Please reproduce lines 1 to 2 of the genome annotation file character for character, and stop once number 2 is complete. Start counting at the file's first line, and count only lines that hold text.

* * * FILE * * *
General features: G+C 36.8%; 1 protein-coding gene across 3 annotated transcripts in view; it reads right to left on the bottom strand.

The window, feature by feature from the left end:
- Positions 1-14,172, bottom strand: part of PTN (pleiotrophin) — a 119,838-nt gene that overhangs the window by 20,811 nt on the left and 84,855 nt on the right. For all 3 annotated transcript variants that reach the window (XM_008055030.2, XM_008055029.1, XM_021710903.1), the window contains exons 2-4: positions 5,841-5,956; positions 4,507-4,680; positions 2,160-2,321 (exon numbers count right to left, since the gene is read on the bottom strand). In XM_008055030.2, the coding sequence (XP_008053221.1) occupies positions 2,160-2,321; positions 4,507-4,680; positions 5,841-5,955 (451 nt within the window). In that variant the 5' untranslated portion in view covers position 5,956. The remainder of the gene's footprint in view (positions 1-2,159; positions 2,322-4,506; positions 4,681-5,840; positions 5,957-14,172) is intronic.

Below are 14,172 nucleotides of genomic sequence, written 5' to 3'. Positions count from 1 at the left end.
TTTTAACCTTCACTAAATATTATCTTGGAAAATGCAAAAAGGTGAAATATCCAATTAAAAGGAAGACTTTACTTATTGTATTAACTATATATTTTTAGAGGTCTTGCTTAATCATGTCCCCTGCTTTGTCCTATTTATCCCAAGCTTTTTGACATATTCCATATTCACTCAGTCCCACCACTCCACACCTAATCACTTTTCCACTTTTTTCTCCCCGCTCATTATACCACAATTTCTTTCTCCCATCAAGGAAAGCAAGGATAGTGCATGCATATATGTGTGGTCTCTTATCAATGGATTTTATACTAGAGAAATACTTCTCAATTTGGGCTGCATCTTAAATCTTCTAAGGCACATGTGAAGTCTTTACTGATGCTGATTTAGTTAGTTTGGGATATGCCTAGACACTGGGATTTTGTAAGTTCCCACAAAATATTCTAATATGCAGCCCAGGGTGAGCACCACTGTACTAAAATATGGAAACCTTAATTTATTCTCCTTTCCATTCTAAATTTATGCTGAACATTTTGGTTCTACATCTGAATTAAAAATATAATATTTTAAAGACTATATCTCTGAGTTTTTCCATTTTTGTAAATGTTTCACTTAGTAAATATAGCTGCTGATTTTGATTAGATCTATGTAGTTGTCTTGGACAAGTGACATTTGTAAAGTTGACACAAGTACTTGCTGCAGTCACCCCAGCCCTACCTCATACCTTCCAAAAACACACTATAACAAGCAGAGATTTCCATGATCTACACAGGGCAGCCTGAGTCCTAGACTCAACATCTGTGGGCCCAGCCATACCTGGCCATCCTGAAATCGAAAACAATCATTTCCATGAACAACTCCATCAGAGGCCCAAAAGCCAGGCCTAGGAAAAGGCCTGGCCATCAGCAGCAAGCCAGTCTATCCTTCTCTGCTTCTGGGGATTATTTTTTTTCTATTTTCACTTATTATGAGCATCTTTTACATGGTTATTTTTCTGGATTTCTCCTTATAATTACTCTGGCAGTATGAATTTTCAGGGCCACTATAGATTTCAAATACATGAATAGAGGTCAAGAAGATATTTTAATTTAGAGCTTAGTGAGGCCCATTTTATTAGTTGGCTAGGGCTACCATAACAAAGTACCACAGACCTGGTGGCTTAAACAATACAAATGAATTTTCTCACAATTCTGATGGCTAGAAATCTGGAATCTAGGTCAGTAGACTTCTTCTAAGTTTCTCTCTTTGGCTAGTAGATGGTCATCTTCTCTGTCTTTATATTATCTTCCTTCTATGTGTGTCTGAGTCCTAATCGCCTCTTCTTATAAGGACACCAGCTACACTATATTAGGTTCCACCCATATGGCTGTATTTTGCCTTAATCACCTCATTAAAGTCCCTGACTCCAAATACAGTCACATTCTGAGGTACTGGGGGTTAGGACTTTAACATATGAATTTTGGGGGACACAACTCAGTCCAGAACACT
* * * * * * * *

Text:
General features: G+C 36.8%; 1 protein-coding gene across 3 annotated transcripts in view; it reads right to left on the bottom strand.

The window, feature by feature from the left end: